Today’s guest post comes from a Deacon in The United Methodist Church whose ministry context is urban Chicago. Deacons are clergy who serve at the messy intersections of church and society, often in specialized contexts that inform intersections of justice that many of us miss out on.
So it is not surprising that Rev. Gross below has identified an ethical dilemma that the rest of us have white-washed over in our excitement for the World Series. Read on:
The Underdogs and the Oppressed
Rev. Gregory Gross
I admit that I’m not much of a sports fan. I’ve not watched a baseball game this year though I’ve cheered on the Cubs at Wrigley Field several times over the years. That being said, there is a palpable energy in much of Chicago for a team that has not be to the World Series in over 70 years. Could “next year” really be this year? And I’m sure the excitement is similar in Cleveland for their home team which has a similar long standing tradition of not making it to the big game.
As United Methodists we have a long history of rooting for the underdog and standing on the margins with those who struggle. So what is a United Methodist to do in a year when both teams are perpetual underdogs? We stand with the truly oppressed: American Indians. No, not the Cleveland Indians; rather, the Native peoples who are truly members of a tribe.
Resolutions that Matter
In 2004, General Conference passed a resolution stating that:
“The United Methodist Church rejects use of Native American names and symbols for sports teams and considers the practice a blatant expression of racism.”
It was for this reason that General Conference in 2012 was moved from Richmond, Virginia to Tampa Bay, Florida because Richmond was home to the Braves minor league team.
So why are the bishops of Chicago and Cleveland areas promoting the World Series between the Chicago Cubs and the Cleveland Indians instead of condemning the blatantly racist, grinning, red-faced mascot of the Cleveland team?
Here’s why. To raise money for UMCOR’s relief effort in Haiti: a vital effort given the extreme poverty in Haiti even before the latest hurricane cause such destruction in the country.
Our Chosen Oppression
Yet, like the difficult choice of who to root for in the game itself, why choose one oppressed people over another?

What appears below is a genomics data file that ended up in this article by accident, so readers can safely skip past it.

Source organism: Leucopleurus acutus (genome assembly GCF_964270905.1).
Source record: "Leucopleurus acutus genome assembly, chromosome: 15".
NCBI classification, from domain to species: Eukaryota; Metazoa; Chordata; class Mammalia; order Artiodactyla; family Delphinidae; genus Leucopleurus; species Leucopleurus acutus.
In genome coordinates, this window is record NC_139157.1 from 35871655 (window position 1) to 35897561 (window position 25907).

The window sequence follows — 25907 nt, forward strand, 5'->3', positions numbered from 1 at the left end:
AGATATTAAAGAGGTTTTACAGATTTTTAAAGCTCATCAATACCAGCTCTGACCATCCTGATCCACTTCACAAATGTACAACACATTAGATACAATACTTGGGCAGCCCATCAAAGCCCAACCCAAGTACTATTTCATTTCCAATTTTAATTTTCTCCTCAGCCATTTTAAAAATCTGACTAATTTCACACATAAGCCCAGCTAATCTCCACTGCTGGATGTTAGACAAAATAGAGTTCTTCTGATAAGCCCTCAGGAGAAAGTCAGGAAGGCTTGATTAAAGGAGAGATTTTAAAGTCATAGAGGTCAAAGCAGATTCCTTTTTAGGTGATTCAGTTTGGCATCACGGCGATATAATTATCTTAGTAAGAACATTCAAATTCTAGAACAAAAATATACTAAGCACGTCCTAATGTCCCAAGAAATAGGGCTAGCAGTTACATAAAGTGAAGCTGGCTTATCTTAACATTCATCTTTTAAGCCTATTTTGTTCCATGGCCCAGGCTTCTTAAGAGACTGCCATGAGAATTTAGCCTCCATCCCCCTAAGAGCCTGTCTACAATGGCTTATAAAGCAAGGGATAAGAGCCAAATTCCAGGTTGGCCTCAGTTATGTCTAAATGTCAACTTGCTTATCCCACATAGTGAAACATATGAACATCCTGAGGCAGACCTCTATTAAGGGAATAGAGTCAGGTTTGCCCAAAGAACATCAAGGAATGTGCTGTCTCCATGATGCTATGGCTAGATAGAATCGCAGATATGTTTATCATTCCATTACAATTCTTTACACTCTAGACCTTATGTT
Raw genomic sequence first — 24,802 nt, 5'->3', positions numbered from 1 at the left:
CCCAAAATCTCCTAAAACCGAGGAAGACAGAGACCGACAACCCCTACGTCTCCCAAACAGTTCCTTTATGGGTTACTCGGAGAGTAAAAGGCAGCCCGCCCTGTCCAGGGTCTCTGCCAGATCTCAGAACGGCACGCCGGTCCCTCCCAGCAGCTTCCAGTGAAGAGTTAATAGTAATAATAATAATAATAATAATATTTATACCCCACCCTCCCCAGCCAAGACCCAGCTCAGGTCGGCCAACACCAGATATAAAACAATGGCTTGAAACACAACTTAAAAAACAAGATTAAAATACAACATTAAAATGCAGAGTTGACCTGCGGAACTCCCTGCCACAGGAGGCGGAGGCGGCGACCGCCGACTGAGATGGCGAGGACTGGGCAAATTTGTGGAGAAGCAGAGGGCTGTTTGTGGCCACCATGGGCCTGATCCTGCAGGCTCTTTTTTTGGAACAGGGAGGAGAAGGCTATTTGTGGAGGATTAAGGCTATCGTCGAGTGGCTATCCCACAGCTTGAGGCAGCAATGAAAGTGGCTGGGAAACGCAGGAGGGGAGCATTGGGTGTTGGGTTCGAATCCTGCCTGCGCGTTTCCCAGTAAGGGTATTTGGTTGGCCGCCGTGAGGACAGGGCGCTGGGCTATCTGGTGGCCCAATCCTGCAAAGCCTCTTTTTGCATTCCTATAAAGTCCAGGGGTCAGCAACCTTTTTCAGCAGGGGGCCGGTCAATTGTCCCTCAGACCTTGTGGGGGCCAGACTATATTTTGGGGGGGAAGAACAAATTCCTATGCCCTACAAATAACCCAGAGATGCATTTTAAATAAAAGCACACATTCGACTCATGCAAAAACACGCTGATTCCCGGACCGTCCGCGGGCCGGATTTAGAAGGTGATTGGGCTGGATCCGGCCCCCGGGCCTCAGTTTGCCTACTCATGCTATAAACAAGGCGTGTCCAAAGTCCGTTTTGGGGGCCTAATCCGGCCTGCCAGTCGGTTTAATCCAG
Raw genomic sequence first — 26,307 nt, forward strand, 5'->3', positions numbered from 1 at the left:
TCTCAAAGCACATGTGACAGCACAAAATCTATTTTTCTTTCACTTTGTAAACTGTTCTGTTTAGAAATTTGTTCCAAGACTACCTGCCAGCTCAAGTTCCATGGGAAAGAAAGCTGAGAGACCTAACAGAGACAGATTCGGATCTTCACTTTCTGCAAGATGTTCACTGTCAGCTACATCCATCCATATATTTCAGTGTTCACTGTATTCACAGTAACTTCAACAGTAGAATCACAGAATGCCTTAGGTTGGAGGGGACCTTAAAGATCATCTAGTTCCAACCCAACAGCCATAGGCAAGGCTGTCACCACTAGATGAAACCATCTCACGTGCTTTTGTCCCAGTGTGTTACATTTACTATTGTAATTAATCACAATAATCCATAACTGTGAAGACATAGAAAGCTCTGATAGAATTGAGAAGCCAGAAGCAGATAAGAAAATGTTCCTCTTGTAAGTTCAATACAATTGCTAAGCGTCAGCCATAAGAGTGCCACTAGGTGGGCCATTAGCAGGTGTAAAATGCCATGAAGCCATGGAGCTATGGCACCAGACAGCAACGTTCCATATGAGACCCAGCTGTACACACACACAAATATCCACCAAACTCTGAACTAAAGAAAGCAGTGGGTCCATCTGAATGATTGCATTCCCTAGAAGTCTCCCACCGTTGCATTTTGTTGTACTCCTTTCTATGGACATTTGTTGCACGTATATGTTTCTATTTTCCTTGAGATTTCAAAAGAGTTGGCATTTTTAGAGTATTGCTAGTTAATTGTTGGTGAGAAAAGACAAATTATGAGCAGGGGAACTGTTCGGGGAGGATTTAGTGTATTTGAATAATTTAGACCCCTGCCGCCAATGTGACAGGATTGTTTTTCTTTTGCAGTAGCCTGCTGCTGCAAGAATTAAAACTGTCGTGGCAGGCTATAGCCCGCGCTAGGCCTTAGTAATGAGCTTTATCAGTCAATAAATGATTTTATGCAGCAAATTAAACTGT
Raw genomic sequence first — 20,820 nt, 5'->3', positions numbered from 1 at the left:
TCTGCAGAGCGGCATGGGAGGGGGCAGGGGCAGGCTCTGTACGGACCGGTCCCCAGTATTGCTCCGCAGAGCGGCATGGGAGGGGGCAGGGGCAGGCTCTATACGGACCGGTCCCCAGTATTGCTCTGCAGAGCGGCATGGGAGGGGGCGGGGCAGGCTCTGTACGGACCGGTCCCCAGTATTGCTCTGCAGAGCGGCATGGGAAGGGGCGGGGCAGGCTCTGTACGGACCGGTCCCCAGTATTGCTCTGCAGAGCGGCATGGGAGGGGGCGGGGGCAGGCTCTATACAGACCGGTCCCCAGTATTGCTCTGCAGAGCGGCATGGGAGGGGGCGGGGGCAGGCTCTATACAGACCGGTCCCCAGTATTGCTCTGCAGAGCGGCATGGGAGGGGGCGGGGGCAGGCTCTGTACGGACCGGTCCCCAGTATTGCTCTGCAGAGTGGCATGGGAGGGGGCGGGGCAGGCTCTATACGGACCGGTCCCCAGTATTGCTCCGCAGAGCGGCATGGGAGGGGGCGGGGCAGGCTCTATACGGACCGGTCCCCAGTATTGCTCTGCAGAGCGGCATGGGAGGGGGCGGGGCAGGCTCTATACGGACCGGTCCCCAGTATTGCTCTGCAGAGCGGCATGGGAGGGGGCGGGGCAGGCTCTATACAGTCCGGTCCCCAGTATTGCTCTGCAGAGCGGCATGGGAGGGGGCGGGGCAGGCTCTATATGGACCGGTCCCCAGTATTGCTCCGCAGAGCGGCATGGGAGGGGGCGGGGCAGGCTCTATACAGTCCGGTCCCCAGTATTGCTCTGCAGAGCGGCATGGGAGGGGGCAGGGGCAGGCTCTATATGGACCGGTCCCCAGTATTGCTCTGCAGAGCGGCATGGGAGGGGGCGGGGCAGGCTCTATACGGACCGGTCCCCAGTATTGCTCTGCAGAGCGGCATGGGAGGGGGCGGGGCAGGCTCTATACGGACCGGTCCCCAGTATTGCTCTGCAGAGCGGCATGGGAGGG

Money. Raising money has again trumped the dignity of a people. The Cleveland Indians make millions of dollars from the perpetual denigration of a people. And now the United Methodist bishops are seeking to raise money from the same practice.
- Yes, it benefits another oppressed people but does the end justify the means?
- Because it is helping people in the long run, does that make the perpetuation of stereotypes and those who profit from it okay?
- Is the dignity of one marginalized group worthy more than another?
And what does it mean that this is taking place the quadrennium following General Conference Acts of Repentance towards Indigenous People? Did we really mean it? Or is this yet another example of institutional hypocrisy?
Yes, one conference states that “we recognize that there are concerns across the country regarding specific team mascots that are considered to be offensive” but then dismiss it because the conferences are working together to raise money. So because we’ve already repented, it’s ok to do this because it’s all in fun? This is racial and cultural privilege to name an offense but go ahead with one’s plans regardless of perpetuating the offense.
Watching the Fly Ball
Worse yet, this takes place as the standoff is escalating in North Dakota at Standing Rock as Indigenous People are saying no to the re-taking of their land for the Dakota Access Pipeline. Sacred land. Also in the North Central Jurisdiction. Protesting a proposed pipeline that would traverse four states in the NCJ, ending in Illinois.
The pipeline is yet another example of money trumping the rights of an already oppressed people. Why aren’t more United Methodists speaking out?
Perhaps because we’re having too much fun watching a ballgame.
Rev. Gregory D Gross is an ordained deacon in the Northern Illinois Conference. While not of native ancestry, he seeks to be an ally and to stand in solidarity with those oppressed and marginalized by church and society.
I appreciate Rev. Gross identifying that all too often, we choose to raise money at the expense of Native American’ dignity, even with great intentions. It is that reduced level of dignity that allows violations like Standing Rock to take place. In that same vein, I appreciate the Bishops in the Western Jurisdiction who just released a letter of opposition to the pipeline and the denigration of native lands, choosing Native peoples first.
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